Alexis notes that Miami officers cruise by her mother's house all the time and know the family. "They honk and wave when they pass by," she says. "But not TNT. They have no respect at all for the people who live here."

MDPD Director James Loftus has signaled that he still believes in the unit's work. In order to trim his department's $433 million budget, Loftus in February disbanded several theft task forces, as well as units focused on homeland security, agricultural patrol, and community policing. But Nanney says the department has cut TNT's overtime to zero, which means fewer operations like Santa's Helper. But the team will continue.

"Homicides, robberies, rapes — all those crimes against persons take priority over everything else," Loftus told the Miami Herald.

TNT has kept busy since Santa's Helper. Between the last week in December and the first week in February, the team seized nine firearms from subjects who were initially detained for marijuana possession, Nanney says.

"We have a duty to the citizens to rid the area of violence," he says. "We will continue to do so.

Although TNT hasn't returned to the Level home since December 19, Khalid leaves by 6 p.m. now, which is when the unit begins patrolling the neighborhood.

"All of a sudden, marijuana is more dangerous than crack," he says.

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63 comments
fenderhawk
fenderhawk

Miami Dade has not lost anything in Liberty City or the War on Drugs. North side district is tantamount to a slum in Iraq. The police are doing a fine job despite the fact that our crooked corrupt government spends hundreds of millions on a baseball stadium rather than funding law enforcement. I am outraged that the highlight of your story is the focus on police brutality and harrasment. I wish you'd ride with a Northside District officer and see what they are up against. With just a small squad officers patrolling 5 square miles of crime, crack, shoot outs, prostitution, drug dealers and strippers how do you expect them the police to be unnerved, jittery, scared, and hardcore. Wake up they are not policing Beverly hills or sitting back at your computer dreaming of how police are brutal and searching for the perfect derogatory adjective. Wake up.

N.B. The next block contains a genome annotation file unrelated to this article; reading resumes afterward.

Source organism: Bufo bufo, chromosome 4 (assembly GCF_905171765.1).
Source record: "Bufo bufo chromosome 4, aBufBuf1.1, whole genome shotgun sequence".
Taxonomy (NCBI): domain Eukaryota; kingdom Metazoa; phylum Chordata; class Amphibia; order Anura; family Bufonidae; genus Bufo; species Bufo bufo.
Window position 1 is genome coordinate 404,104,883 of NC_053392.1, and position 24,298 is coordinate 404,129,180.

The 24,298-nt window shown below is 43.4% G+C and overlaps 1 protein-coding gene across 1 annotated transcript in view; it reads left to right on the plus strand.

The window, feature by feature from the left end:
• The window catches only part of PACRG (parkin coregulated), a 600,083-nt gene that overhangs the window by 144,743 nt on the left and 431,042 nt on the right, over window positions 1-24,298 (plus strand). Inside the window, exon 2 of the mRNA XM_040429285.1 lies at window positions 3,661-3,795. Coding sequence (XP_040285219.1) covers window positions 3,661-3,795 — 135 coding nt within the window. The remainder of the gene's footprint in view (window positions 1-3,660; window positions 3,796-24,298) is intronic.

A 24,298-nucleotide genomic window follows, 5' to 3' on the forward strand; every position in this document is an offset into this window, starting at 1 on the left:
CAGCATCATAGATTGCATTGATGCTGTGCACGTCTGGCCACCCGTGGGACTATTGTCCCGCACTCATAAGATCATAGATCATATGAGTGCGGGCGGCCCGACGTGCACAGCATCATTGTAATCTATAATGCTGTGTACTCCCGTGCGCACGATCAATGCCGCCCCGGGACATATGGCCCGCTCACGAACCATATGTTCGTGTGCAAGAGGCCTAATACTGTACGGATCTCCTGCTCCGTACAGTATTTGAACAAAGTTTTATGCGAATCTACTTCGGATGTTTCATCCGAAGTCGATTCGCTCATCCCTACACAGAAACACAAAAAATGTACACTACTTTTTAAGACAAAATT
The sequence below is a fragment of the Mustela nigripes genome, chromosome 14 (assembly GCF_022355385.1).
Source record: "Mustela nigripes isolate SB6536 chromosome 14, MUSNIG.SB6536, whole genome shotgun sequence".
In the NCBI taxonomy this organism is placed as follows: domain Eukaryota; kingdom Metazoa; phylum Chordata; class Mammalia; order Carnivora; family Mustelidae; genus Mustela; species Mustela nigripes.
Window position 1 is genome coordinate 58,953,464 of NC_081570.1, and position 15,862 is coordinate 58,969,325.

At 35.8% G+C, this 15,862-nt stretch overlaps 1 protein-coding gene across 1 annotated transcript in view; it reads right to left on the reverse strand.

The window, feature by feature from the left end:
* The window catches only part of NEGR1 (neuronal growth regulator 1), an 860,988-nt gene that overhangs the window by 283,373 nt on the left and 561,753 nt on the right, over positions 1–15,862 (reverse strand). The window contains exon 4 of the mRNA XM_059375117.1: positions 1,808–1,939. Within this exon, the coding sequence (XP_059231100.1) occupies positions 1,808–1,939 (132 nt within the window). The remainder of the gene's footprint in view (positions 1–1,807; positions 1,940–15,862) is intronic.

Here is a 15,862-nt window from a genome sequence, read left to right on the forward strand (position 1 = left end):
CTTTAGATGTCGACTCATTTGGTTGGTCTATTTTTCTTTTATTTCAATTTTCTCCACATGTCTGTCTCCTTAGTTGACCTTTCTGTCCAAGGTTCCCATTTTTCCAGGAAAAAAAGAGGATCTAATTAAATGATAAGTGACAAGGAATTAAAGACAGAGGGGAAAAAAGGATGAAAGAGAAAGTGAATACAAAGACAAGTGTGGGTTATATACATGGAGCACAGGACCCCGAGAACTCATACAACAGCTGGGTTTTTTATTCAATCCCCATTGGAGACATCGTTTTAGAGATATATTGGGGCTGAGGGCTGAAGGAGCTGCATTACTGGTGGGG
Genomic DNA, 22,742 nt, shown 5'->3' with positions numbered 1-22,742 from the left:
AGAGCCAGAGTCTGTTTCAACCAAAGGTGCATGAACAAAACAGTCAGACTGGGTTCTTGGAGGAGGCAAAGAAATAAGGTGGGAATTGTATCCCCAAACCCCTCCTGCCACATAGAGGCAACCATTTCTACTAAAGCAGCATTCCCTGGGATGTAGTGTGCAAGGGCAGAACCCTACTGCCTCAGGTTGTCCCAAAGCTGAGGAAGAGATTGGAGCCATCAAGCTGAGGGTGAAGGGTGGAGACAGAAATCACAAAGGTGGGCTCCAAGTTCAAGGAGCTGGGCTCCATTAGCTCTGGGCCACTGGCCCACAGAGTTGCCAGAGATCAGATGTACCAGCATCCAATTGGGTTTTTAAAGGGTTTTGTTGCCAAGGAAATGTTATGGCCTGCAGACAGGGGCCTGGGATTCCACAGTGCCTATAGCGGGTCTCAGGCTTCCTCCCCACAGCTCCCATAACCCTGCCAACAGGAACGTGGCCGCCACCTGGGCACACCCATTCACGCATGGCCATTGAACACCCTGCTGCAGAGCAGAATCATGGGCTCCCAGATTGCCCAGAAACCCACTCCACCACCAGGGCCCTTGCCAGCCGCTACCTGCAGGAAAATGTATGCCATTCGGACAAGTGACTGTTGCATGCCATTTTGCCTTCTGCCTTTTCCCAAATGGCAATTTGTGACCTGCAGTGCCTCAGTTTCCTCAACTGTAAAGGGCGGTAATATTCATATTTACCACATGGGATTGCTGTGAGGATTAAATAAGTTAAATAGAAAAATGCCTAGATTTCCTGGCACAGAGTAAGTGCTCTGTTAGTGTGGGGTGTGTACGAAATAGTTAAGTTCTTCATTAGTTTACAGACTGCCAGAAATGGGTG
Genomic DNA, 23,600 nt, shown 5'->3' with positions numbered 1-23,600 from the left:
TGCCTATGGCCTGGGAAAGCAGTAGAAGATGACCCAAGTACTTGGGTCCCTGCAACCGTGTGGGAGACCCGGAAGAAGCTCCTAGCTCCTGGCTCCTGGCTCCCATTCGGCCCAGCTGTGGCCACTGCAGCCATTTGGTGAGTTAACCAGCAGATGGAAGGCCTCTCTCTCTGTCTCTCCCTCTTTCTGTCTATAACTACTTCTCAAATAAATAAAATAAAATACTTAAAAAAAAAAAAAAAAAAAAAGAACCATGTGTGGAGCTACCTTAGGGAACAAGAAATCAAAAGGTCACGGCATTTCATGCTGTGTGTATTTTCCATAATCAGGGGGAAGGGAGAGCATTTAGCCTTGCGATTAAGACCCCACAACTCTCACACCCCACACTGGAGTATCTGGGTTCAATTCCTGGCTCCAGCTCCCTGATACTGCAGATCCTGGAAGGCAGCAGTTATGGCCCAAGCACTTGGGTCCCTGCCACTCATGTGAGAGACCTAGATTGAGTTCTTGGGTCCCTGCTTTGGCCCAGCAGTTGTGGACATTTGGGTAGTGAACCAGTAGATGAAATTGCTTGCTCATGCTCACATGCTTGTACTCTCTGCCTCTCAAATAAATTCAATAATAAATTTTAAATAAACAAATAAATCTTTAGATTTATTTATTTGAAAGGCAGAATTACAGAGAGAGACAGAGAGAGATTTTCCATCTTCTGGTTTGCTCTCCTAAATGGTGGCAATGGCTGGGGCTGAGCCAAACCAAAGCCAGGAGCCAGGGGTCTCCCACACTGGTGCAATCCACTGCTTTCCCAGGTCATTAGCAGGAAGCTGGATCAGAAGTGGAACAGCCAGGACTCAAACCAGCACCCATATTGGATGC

None of your business
None of your business

How about allowing the Hells Angel some space for her Freedom of Speech since all of the decorated soldiers I have met stated to me, "I DID IT FOR YOU, JUDY!"

Durtysuth07
Durtysuth07

The police need to do some investigations then make some meaningful and effective arrest instead of harassing poor people for misdemeanors.

Motie77
Motie77 like.author.displayName 1 Like

I find the Miami New times very biased against cops. I agree that there is corruption everywhere, heck didn't we have a newsreporter who got busted the other day? What about that Doctor in Highlands County that treated kids, but instead of treating them, he gave them penal remedies. Or what about our great crooked attorney that sunk 1 Billion dollares out of investors? This last one affected the Miami Hurricanes football team, and its going to be years before there really any good. I don't agree with the cuting of the cargo and other high crimes unit, but you still need units like TNT to bust the low level stuff. The cops that are crooked, well, each one has there day. They all fall, but to outright blast a unit, man this place really is the banna republic.

TNTpigs
TNTpigs

All these nasty pigs trying to defend their "reputation" makes me sick. I know the TNT crew very well and they are a bunch of pigs; talk about corruption and arresting people for no reason. Why don't they document their operations on video? this would clear so many issues and cases would not go to trial. They lie in court, they lie in depos, they lie when they write these fake arrest forms. Every defense attorney in Miami Dade knows how they operate, and to say otherwise is stupid. They are scumbags, they are corrupted and they abuse their power. How about those TNT cops with FB pictures throwing gang signs, smoking blunts....bunch of nasty pigs

Iris Ramirez
Iris Ramirez

I give you credit Major Nanny for acknowledging the fact that Daniel Fernandez was a bad cop! Credit to TNT for not accepting him, because all knew he was trouble. I just wish he had been taken off the street a lot sooner than he was.

Disgusted!
Disgusted!

It's not that the public is afraid to fix problems, nor is it that they do not want to snitch. The reality is that, sadly, the public is having a more difficult time determining "Dope Boyz" from the police. Gone is the day when a young boy could look up to a policeman with respect. Now they look at at a policeman with suspicion Good? or Bad? Yes, there is that percentage of police officers that took the oath, wear the badge with pride and go out there and risk their lives on a daily basis. Sadly, these are the same cops that chose to look the other way when one of their "brothers" or "sisters" chose to tarnish that badge and walk the streets and think they have the right to intimidate and ruin the lives of others.

The Realest
The Realest like.author.displayName 1 Like